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Can we simply intuit the value of and how to respect someone's dignity, without allowing its equivalence to rational formulations as in the Universal Law of Nature Formula?

I just think that the latter has too many counter intuitive results, but feel that the former may (I've not studied Kant) capture something useful, and not equivalent to the idea of universal human value, which is an easy starting point for moral thinking.

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The Philosophers, Honderich.

closed as unclear what you're asking by Philip Klöcking, Conifold, virmaior, Nick R, user19563 Nov 24 '16 at 8:56

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    This question is a mess regarding terms. Dignity and factual (or intuitional) grasping of CI are core concepts of Kant and exactly the reason why we need a type of it (as argued in the second Critique)... I honestly do not get what this question is about, as it seems to plainly reject the Kantian framework and then asks a question that can only be answered within some kind of framework. My first thought: It is because of you not having studied Kant that you can even think that your ideas would be in any sense original, as they are completely and neatly embedded in his practical philosophy. – Philip Klöcking Nov 20 '16 at 18:08
  • "I haven't studied X, but fairly sure X is total bunk" is not a good way to start a question or form an opinion, whatever X is. Can we simply study X first? Or at least explain what "intuit dignity and value" means with or without Kant? – Conifold Nov 21 '16 at 0:44
  • eh mind your tone. i'm sorry you didn't understand, but better to usually assume that something is just a communication issue. does the above clarify? @PhilipKlöcking i suppose you mean, verbosely, "no". that's fine – guesting Nov 22 '16 at 4:23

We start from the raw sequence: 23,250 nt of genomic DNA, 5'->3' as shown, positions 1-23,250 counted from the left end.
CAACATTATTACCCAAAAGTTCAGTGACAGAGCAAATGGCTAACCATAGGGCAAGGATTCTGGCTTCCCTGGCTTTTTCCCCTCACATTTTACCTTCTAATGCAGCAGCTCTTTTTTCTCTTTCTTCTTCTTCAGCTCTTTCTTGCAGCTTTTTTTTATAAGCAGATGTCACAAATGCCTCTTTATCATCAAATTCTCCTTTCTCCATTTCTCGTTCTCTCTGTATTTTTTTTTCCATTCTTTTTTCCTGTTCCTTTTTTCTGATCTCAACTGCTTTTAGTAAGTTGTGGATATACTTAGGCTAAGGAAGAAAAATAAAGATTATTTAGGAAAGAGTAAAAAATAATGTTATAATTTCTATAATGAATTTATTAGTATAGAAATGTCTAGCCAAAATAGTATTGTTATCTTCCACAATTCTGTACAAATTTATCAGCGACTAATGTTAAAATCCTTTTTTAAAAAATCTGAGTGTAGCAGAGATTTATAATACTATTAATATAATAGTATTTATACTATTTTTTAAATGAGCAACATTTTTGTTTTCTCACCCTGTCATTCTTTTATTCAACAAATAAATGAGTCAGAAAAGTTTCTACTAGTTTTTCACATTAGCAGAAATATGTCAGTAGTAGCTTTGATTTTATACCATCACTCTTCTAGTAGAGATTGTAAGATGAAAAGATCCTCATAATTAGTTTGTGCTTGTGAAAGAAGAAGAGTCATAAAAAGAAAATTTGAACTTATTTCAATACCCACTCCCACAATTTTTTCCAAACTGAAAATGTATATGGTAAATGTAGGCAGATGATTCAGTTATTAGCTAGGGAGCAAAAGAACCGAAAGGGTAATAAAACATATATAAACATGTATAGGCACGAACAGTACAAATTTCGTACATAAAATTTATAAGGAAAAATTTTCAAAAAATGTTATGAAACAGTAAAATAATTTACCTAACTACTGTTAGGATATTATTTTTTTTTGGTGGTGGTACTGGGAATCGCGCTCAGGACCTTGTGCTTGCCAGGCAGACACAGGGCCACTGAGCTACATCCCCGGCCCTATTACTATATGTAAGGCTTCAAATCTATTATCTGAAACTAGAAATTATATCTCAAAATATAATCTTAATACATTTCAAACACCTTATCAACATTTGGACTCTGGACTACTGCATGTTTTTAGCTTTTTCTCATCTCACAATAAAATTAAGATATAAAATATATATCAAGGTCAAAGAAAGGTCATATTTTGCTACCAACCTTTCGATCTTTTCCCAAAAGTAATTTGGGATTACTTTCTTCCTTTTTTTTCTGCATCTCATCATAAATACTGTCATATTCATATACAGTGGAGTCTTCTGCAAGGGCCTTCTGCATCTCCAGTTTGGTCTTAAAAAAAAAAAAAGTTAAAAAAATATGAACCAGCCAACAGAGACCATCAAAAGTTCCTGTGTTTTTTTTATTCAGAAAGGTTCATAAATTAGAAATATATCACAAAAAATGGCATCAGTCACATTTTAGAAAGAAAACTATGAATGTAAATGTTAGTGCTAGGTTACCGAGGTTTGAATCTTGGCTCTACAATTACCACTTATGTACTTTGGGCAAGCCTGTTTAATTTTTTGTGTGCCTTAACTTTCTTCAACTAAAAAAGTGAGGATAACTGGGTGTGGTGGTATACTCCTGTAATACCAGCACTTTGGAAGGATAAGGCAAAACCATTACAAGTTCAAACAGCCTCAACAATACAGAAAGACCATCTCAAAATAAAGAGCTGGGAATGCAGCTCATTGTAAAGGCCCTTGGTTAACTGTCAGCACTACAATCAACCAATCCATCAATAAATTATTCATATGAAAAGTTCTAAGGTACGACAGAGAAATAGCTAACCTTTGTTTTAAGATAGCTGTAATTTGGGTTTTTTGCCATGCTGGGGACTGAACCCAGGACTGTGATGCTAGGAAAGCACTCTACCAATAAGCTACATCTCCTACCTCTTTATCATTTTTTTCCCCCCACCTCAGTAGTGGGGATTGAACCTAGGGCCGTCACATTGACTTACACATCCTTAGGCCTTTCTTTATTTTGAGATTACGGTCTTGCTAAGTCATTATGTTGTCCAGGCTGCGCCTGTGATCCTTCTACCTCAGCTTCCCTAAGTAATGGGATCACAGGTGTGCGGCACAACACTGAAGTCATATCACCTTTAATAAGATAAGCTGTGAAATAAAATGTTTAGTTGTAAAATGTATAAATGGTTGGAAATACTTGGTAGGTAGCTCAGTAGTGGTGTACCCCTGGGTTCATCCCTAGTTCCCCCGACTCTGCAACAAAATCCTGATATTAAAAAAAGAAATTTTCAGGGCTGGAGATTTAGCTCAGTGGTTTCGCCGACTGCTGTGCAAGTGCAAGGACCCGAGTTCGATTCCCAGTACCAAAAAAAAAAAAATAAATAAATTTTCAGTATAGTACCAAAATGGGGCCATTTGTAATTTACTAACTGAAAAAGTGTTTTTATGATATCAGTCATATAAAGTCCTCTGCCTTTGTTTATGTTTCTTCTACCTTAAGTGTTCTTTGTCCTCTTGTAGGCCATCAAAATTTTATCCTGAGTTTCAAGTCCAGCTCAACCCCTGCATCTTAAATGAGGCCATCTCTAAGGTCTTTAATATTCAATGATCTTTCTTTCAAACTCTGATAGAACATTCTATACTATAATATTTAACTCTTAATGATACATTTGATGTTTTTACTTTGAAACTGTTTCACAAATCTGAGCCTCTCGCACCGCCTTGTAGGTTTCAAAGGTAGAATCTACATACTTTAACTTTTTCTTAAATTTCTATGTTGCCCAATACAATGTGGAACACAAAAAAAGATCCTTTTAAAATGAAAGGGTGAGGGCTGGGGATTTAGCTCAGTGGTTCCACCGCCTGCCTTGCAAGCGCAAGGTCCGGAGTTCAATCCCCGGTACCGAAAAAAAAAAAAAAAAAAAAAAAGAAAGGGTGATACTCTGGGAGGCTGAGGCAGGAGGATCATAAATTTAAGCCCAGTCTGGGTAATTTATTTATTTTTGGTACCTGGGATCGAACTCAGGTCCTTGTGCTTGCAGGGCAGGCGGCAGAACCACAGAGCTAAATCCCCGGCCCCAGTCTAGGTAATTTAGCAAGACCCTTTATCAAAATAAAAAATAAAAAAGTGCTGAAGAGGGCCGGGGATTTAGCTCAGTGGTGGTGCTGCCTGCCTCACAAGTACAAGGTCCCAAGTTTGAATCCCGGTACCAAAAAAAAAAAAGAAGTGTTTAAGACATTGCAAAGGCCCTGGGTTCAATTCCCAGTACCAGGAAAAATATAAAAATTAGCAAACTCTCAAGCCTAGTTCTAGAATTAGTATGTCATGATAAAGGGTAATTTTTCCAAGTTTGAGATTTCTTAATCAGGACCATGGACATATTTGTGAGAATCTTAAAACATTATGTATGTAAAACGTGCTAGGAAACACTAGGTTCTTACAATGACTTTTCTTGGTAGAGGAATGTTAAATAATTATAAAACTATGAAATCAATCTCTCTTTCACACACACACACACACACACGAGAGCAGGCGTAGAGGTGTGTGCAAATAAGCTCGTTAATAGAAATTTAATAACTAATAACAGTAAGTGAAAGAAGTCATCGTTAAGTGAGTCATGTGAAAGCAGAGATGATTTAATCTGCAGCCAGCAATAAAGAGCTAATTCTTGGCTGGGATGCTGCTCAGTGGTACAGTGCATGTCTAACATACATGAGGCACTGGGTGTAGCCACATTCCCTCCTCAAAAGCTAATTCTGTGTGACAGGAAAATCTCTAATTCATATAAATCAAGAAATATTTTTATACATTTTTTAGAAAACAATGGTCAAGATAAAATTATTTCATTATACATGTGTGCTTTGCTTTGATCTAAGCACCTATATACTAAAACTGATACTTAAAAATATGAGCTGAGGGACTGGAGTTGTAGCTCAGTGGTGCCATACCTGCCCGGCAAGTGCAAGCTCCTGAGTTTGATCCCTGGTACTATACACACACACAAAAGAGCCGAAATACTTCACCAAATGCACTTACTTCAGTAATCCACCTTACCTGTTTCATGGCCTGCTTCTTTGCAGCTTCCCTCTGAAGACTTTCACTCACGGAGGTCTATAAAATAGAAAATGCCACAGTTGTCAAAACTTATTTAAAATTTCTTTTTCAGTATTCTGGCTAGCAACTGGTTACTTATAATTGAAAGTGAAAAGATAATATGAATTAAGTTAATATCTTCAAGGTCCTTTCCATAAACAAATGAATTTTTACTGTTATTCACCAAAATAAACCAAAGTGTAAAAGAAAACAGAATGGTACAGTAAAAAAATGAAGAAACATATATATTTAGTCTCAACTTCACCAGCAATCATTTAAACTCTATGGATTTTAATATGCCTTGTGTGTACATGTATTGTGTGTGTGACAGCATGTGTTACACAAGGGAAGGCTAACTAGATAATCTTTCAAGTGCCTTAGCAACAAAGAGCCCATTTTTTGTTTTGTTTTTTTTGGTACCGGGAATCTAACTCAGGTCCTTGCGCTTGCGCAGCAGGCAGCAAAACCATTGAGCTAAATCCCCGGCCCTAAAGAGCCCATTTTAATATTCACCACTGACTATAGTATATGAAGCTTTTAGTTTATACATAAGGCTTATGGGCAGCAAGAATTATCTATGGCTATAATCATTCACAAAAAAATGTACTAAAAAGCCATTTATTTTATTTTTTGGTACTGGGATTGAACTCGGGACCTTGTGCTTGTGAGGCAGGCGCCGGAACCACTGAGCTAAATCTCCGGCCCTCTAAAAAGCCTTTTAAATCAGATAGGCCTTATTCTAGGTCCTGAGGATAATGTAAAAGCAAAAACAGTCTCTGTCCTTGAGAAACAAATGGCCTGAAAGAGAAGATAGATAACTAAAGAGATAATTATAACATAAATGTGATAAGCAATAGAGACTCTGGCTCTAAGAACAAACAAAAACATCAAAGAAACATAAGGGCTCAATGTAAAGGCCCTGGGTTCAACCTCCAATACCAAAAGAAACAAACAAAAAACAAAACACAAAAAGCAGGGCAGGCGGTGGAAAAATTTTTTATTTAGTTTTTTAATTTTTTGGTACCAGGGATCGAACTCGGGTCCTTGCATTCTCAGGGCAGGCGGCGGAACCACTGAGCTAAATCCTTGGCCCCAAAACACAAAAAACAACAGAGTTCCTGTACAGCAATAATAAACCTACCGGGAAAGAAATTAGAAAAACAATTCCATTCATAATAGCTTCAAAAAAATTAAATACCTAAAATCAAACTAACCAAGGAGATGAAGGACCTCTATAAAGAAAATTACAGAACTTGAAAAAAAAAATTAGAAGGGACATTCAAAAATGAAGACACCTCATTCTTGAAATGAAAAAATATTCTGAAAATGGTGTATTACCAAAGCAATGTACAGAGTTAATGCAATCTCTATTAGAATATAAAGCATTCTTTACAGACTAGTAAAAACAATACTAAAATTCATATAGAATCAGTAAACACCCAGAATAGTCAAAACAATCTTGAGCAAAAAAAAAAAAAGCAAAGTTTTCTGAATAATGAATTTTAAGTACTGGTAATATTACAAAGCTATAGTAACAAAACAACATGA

• apologies for snapping. i think the issue is that i'm not / can't express myself as a philosopher might. because i don't think what i've asked is that unclear, and the thinking behind it seems totally fine – guesting Nov 22 '16 at 4:54
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Kant proves three rather different forms of the Categorical Imperative to be logically equivalent, given a grounding in his own theory of thought. He realizes that different forms of the statement will appeal to people with different kinds of motivation. But his own chosen motivations lie close to mathematics and physics, so he chooses to use the "Universal Will" formulation most often. Solutions proceeding from it have a mathematical cleanliness that checks missteps driven by sentimentalization when one applies the other two formulations, which take third-person rather than first-person perspectives.

The 'Means-Ends' form of the Categorical Imperative, "A Being must be treated as an end-in-itself and never as mere means." does just what you ask. Kant elaborates this in terms of 'autonomy', which is an abstract principle including both dignity and value as effects: an autonomous being chooses to exist as more than a mere extension of another, and thus needs his own value to be respected; and an autonomous being needs deference to exercise his autonomy, which is an assertion of his individual dignity. He does consider autonomy to be intuitive to humans.

  • "does consider autonomy to be intuitive to human" that's great, thanks. i can't vote on your answer but will accept it instead – guesting Nov 22 '16 at 4:26
  • intuitive may be a horrifically off word choice within the Kantian scheme, but Kant does think humans have a priori autonomy in their use of reason. – virmaior Nov 22 '16 at 4:41
  • @virmaior I was stuck between using his vocabulary or trying to introduce a bunch of other definitions... I chose what was easiest. – jobermark Nov 22 '16 at 19:08

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